The Flint Hills Region is 50 miles of wavy hills composed of flint and limestone, running the full length of Kansas from Nebraska to Oklahoma. The rich soil forms the foundation of the region's farmlands and grazing pastures in a land of rodeos, rocks, and tall grasses.
They make up the largest unbroken acreage of grass prairie on the North American continent, and are bespeckled with wildflowers. Each year, the grasslands are set ablaze with range fires intended to optimize the soil's ability to support new growth.
In 1996, the state's only national park was established here. The Tallgrass Prairie National Preserve is a salute to the rolling hills and tall grasses that once dominated most of the nation's Heartland from Indiana to Kansas, more than 140 million acres.
In its belly are countless plants and animals ? over 200 avian species, 29 species of reptiles and amphibians, and 31 types of mammals. These remarkable animals can be seen along the Southwind Nature Trail that meanders through grasslands, creeks, and hills.
The Flint Hills Scenic Byway (K-177 Highway) is an exquisite ride through 47-miles filled with historic sites such as the Santa Fe Trail, Council Oak, and the Old Cowboy Jail to name a few. The two-lane highway offers a wonderful passage into the beauty of nature and the pages of history with quaint restaurants, hotels, and shops along the way.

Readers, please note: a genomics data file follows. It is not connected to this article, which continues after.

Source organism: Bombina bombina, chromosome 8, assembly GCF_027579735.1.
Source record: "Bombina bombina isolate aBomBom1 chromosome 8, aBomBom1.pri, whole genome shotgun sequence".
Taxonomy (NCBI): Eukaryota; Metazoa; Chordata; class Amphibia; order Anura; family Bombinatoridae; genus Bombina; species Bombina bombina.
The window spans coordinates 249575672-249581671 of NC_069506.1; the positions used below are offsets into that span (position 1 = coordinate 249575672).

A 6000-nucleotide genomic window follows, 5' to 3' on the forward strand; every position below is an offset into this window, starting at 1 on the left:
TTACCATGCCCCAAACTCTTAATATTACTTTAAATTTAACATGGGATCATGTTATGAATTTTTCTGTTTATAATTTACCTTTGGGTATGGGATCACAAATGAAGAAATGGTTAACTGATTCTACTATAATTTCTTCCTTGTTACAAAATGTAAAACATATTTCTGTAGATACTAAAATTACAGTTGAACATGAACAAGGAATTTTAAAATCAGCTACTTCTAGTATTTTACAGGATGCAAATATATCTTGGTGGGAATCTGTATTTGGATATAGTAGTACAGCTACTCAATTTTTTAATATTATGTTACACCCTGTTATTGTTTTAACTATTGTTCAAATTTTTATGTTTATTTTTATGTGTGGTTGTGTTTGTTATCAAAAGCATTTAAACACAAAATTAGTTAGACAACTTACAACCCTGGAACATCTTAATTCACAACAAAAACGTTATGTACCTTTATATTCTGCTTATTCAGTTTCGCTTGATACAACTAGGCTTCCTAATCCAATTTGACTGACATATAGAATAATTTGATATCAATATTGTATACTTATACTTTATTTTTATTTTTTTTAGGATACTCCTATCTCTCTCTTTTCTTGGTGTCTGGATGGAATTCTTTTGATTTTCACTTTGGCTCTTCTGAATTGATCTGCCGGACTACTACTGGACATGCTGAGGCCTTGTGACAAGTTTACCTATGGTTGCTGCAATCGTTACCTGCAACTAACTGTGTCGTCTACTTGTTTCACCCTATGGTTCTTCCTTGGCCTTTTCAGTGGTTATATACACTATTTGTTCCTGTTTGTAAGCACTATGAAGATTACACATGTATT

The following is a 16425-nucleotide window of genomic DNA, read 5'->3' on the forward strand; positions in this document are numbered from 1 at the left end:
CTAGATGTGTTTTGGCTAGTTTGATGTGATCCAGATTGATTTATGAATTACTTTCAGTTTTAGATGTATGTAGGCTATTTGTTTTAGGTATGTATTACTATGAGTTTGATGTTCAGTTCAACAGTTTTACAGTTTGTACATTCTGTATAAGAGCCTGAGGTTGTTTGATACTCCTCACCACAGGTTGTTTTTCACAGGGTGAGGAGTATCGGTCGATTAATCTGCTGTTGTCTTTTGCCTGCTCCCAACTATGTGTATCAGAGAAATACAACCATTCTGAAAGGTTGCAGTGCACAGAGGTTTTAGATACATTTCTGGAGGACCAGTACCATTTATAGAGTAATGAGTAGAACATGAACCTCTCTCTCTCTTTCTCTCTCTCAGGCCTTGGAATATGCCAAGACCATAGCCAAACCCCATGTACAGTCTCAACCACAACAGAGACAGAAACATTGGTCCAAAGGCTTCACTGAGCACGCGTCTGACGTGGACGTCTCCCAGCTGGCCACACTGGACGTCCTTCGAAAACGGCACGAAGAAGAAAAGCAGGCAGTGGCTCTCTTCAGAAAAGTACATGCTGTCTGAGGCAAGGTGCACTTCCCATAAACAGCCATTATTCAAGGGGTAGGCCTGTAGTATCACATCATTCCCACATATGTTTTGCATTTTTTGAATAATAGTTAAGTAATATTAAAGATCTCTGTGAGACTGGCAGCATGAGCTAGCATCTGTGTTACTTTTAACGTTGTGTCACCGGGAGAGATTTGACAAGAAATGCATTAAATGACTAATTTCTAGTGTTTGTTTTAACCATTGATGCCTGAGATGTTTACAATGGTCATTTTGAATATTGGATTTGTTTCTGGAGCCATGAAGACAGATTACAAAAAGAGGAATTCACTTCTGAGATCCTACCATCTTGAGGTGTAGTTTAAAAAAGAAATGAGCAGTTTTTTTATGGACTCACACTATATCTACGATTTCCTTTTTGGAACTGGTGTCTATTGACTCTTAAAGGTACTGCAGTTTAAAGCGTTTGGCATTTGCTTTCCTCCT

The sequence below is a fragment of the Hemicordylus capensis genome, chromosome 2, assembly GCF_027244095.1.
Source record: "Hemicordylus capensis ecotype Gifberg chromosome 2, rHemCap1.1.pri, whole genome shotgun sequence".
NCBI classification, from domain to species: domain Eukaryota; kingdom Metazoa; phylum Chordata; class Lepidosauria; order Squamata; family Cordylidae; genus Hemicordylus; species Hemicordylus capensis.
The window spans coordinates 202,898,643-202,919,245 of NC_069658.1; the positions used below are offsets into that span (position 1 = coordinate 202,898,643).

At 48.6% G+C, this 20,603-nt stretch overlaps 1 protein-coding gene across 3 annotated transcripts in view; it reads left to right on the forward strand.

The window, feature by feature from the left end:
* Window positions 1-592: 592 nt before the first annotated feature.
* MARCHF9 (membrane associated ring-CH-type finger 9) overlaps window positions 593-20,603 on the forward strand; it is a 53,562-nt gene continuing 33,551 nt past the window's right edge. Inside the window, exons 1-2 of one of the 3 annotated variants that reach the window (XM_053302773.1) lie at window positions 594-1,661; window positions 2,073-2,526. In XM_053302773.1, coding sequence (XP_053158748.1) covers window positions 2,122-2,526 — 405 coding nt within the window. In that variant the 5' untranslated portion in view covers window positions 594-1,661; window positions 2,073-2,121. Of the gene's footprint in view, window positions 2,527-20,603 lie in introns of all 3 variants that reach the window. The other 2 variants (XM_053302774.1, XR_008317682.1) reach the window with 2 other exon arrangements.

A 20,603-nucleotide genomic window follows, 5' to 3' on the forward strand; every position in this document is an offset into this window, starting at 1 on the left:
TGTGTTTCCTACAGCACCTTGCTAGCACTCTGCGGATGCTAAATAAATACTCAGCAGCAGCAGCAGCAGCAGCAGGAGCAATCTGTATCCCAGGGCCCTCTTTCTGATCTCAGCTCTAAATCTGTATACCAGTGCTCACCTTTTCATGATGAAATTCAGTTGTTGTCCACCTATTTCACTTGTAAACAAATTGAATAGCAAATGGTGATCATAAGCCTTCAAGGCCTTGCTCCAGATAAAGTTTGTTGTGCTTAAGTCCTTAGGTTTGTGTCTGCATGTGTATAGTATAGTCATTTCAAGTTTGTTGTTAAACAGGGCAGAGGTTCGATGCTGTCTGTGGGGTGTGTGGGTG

Stopping by areas such as Council Grove Lake to observe the animals makes for a pleasurable (and educational) pastime. There are all sort of critters in the wild here from the majestic bald eagle to dainty towees and bluebirds.
Sporting activities en route are plentiful. Stopping to enjoy time outdoors enhances the joy of the trip. At Council Grove Lake, for instance, there's boating, hiking, and camping; and, two miles of paved, handicapped accessible nature trails are available at Chisholm Creek Park.
The Flint Hills, home to the Sunflower State's only national park, is located in east central Kansas.